Common insurance myths debunked

Written by
Peter Dunn

Whenever I have insurance questions I call up my buddy Todd Curry of Curry Agency, Inc. He always has good answers for my odd questions. On this particular call I wanted help separating myth from reality. We all throw around insurance knowledge like we know what we are talking about, but do we really have any idea what we are talking about? Turns out, we don't.

Let's do this.

Myth or truth?If your friend is driving your car and they wreck it, their insurance will cover the damage.

MYTH. When you lend your car to a friend you are also lending them your car insurance. Insurance people call this permissive use. As you've probably already gathered, this also means any deductible due will come back to you. The only case where the driver's insurance would get involved is if your coverage is tapped out and extra coverage is needed.

Myth or truth?Your zip code does not factor into your car insurance rates.

MYTH. While it isn't a huge factor, where you live is a factor in how your car insurance rates are figured. It actually makes sense if you think about it, crime rates, natural disasters, and city versus suburb, all impact the possibility of harm to your vehicle.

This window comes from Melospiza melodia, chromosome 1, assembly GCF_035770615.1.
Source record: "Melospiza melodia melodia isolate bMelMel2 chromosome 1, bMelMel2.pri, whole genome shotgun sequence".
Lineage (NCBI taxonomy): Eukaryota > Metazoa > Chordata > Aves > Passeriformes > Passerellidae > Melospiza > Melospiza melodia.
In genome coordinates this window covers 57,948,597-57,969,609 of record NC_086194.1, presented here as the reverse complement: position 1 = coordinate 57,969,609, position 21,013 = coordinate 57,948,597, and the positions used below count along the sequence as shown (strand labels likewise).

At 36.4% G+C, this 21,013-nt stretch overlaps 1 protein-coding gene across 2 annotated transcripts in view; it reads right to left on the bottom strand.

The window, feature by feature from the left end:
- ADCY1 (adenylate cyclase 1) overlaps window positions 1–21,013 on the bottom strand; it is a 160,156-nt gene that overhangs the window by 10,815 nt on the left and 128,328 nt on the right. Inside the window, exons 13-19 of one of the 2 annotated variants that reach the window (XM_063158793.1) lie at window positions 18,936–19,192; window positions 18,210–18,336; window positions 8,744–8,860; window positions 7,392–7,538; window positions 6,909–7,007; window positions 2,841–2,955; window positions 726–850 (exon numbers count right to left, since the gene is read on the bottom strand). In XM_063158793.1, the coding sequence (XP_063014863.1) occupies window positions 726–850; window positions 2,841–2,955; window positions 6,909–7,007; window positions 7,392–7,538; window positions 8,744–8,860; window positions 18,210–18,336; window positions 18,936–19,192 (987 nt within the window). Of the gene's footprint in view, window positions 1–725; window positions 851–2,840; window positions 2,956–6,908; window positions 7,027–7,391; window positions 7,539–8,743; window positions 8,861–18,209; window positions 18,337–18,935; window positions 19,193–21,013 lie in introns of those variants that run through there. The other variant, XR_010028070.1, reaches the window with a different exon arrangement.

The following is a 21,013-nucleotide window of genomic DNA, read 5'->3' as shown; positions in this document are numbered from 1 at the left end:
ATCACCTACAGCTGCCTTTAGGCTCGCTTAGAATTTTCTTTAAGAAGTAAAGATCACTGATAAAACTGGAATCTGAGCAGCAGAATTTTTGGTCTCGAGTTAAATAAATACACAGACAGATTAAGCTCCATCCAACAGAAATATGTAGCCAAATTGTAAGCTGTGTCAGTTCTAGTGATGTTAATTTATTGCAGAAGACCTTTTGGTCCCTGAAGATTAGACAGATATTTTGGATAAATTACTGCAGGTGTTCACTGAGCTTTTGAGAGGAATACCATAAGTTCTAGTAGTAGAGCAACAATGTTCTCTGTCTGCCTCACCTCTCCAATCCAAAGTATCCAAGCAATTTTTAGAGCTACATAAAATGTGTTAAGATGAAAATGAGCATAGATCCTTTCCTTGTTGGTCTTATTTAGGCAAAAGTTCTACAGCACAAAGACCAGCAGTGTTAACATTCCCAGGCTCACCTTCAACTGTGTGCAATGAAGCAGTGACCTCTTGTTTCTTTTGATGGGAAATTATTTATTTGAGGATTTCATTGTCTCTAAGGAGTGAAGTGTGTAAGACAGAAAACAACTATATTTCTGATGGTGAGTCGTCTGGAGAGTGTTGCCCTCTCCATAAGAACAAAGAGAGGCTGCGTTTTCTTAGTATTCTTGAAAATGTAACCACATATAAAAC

Myth or truth?My homeowner's policy covers my jewelry.

Technically, truth. Most homeowner's policies do cover jewelry but at a fixed amount. Typically it's only around $1,500. If you need more coverage, you have to "schedule" it. Yep, that's what it's actually called. I have no idea why.

Myth or truth?My homeowner's policy should cover the market value of my home.

MYTH. If you buy a home for $200,000 it would make sense to most people to get $200,000 of coverage, but homeowner's insurance doesn't actually work like that. Instead your homeowner's policy should be for the amount necessary to REBUILD the house. Think about it, if you buy a home for $200,000 but it costs $300,000 to rebuild it, you better hope you have $300,000 of coverage. The only time your homeowner's insurance coverage amount will be lower than the price you pay for the home is if you live in a very inflated housing market. For example, in California you could a buy a home for 1.2 million, but the house may only cost $800,000 to build.

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